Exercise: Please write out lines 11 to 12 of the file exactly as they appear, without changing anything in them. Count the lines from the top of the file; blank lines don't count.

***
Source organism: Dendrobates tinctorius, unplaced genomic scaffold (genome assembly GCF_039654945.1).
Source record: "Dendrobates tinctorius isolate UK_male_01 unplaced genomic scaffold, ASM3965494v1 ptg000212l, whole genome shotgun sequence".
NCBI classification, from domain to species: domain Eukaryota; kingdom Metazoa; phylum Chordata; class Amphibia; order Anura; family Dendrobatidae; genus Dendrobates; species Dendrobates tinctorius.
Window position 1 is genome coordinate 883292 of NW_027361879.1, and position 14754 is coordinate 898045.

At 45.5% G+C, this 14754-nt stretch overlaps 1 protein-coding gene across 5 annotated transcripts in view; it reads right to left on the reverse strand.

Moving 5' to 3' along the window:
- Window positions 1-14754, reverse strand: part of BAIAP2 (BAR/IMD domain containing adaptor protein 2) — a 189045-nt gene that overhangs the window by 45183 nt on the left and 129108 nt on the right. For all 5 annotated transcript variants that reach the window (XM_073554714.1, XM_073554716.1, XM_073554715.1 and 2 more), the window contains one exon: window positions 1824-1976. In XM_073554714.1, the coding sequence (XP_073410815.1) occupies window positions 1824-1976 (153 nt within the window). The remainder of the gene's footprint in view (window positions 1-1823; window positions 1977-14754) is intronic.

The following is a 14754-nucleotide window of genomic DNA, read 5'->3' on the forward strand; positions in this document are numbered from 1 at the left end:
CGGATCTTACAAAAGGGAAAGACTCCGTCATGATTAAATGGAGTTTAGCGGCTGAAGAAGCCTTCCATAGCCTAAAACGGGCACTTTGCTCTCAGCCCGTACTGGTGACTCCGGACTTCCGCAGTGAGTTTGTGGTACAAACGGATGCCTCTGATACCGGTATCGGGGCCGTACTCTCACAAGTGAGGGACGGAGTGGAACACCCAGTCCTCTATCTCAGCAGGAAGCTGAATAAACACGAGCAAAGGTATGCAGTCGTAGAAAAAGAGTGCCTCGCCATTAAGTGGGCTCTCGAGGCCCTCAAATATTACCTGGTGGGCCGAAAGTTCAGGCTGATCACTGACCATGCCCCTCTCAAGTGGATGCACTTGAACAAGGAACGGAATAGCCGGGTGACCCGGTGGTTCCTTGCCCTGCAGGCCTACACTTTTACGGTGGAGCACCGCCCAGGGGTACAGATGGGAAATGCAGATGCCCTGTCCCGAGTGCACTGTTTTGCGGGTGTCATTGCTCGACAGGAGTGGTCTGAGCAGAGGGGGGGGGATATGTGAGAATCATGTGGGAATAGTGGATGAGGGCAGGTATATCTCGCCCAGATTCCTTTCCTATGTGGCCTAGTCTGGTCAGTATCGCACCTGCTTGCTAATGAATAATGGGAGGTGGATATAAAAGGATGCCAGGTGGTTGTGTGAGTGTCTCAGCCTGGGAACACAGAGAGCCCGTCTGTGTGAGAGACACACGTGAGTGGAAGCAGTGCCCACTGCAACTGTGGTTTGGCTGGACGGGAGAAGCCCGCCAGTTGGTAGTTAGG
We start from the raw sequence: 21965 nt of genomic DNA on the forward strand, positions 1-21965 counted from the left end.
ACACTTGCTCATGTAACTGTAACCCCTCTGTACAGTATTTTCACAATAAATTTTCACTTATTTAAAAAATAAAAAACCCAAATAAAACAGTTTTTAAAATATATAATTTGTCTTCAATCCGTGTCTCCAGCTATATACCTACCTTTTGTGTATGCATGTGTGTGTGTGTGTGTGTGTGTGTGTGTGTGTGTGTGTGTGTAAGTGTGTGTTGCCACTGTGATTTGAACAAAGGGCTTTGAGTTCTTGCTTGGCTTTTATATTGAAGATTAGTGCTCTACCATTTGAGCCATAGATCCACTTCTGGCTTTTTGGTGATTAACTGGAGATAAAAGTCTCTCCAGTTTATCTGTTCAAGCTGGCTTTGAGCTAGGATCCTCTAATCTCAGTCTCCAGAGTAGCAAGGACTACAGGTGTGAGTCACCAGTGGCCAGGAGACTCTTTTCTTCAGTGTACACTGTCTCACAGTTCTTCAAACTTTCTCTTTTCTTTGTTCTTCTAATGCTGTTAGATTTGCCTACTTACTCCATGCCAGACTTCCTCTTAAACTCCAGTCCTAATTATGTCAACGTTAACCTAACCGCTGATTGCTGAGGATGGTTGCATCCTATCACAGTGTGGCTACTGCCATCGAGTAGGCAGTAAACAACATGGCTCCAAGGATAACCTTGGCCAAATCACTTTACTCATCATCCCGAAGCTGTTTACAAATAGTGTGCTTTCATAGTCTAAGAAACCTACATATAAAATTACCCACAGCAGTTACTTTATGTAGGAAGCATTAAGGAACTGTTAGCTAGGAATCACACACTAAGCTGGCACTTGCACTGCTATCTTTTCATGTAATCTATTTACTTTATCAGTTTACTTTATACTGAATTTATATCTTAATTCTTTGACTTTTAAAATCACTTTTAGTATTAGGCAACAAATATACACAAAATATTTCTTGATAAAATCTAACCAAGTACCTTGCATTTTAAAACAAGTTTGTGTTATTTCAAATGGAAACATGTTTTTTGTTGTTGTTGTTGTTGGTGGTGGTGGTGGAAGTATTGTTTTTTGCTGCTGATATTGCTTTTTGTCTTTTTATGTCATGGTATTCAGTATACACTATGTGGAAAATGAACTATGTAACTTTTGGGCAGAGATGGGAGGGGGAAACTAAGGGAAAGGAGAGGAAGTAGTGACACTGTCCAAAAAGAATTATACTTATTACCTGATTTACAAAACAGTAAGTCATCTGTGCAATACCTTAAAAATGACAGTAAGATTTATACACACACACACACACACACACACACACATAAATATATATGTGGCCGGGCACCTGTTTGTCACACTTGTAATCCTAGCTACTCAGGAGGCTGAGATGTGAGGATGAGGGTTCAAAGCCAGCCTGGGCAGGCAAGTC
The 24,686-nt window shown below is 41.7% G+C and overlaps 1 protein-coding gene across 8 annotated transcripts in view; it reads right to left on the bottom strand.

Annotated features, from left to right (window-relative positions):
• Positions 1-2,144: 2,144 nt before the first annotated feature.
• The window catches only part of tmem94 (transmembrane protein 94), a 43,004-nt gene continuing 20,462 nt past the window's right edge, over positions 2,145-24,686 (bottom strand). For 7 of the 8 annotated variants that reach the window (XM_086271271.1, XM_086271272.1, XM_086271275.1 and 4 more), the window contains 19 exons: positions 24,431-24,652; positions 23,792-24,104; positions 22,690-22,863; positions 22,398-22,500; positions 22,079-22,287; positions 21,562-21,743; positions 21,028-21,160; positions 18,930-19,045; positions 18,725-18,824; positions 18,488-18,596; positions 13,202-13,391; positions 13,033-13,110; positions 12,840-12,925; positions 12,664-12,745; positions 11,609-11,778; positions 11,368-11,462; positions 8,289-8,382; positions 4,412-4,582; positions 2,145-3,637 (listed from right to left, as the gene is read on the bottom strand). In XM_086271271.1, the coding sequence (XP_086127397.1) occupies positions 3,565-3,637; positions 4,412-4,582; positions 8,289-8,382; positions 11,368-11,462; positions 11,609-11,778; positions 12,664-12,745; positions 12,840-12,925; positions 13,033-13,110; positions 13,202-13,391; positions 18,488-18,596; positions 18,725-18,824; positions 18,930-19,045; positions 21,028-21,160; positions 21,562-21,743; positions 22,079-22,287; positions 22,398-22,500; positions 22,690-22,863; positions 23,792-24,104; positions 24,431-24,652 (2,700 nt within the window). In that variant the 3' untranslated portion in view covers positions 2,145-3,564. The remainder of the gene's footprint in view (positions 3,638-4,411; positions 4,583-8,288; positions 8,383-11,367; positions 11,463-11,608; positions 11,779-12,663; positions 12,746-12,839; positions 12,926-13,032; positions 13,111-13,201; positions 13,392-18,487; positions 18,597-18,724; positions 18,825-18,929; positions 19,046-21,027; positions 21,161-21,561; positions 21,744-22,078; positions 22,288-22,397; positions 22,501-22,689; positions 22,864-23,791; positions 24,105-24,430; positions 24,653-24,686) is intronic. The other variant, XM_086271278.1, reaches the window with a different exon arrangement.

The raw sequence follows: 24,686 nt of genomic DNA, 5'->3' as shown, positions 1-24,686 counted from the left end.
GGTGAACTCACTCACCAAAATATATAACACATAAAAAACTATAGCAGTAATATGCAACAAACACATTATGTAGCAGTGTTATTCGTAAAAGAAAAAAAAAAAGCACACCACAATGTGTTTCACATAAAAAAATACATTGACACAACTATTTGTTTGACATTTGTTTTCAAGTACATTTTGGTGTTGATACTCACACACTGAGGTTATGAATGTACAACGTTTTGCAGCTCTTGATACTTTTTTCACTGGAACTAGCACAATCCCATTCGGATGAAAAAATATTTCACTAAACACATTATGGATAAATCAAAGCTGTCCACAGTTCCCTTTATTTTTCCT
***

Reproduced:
ACACTTGCTCATGTAACTGTAACCCCTCTGTACAGTATTTTCACAATAAATTTTCACTTATTTAAAAAATAAAAAACCCAAATAAAACAGTTTTTAAAATATATAATTTGTCTTCAATCCGTGTCTCCAGCTATATACCTACCTTTTGTGTATGCATGTGTGTGTGTGTGTGTGTGTGTGTGTGTGTGTGTGTGTGTGTAAGTGTGTGTTGCCACTGTGATTTGAACAAAGGGCTTTGAGTTCTTGCTTGGCTTTTATATTGAAGATTAGTGCTCTACCATTTGAGCCATAGATCCACTTCTGGCTTTTTGGTGATTAACTGGAGATAAAAGTCTCTCCAGTTTATCTGTTCAAGCTGGCTTTGAGCTAGGATCCTCTAATCTCAGTCTCCAGAGTAGCAAGGACTACAGGTGTGAGTCACCAGTGGCCAGGAGACTCTTTTCTTCAGTGTACACTGTCTCACAGTTCTTCAAACTTTCTCTTTTCTTTGTTCTTCTAATGCTGTTAGATTTGCCTACTTACTCCATGCCAGACTTCCTCTTAAACTCCAGTCCTAATTATGTCAACGTTAACCTAACCGCTGATTGCTGAGGATGGTTGCATCCTATCACAGTGTGGCTACTGCCATCGAGTAGGCAGTAAACAACATGGCTCCAAGGATAACCTTGGCCAAATCACTTTACTCATCATCCCGAAGCTGTTTACAAATAGTGTGCTTTCATAGTCTAAGAAACCTACATATAAAATTACCCACAGCAGTTACTTTATGTAGGAAGCATTAAGGAACTGTTAGCTAGGAATCACACACTAAGCTGGCACTTGCACTGCTATCTTTTCATGTAATCTATTTACTTTATCAGTTTACTTTATACTGAATTTATATCTTAATTCTTTGACTTTTAAAATCACTTTTAGTATTAGGCAACAAATATACACAAAATATTTCTTGATAAAATCTAACCAAGTACCTTGCATTTTAAAACAAGTTTGTGTTATTTCAAATGGAAACATGTTTTTTGTTGTTGTTGTTGTTGGTGGTGGTGGTGGAAGTATTGTTTTTTGCTGCTGATATTGCTTTTTGTCTTTTTATGTCATGGTATTCAGTATACACTATGTGGAAAATGAACTATGTAACTTTTGGGCAGAGATGGGAGGGGGAAACTAAGGGAAAGGAGAGGAAGTAGTGACACTGTCCAAAAAGAATTATACTTATTACCTGATTTACAAAACAGTAAGTCATCTGTGCAATACCTTAAAAATGACAGTAAGATTTATACACACACACACACACACACACACACACATAAATATATATGTGGCCGGGCACCTGTTTGTCACACTTGTAATCCTAGCTACTCAGGAGGCTGAGATGTGAGGATGAGGGTTCAAAGCCAGCCTGGGCAGGCAAGTC
The 24,686-nt window shown below is 41.7% G+C and overlaps 1 protein-coding gene across 8 annotated transcripts in view; it reads right to left on the bottom strand.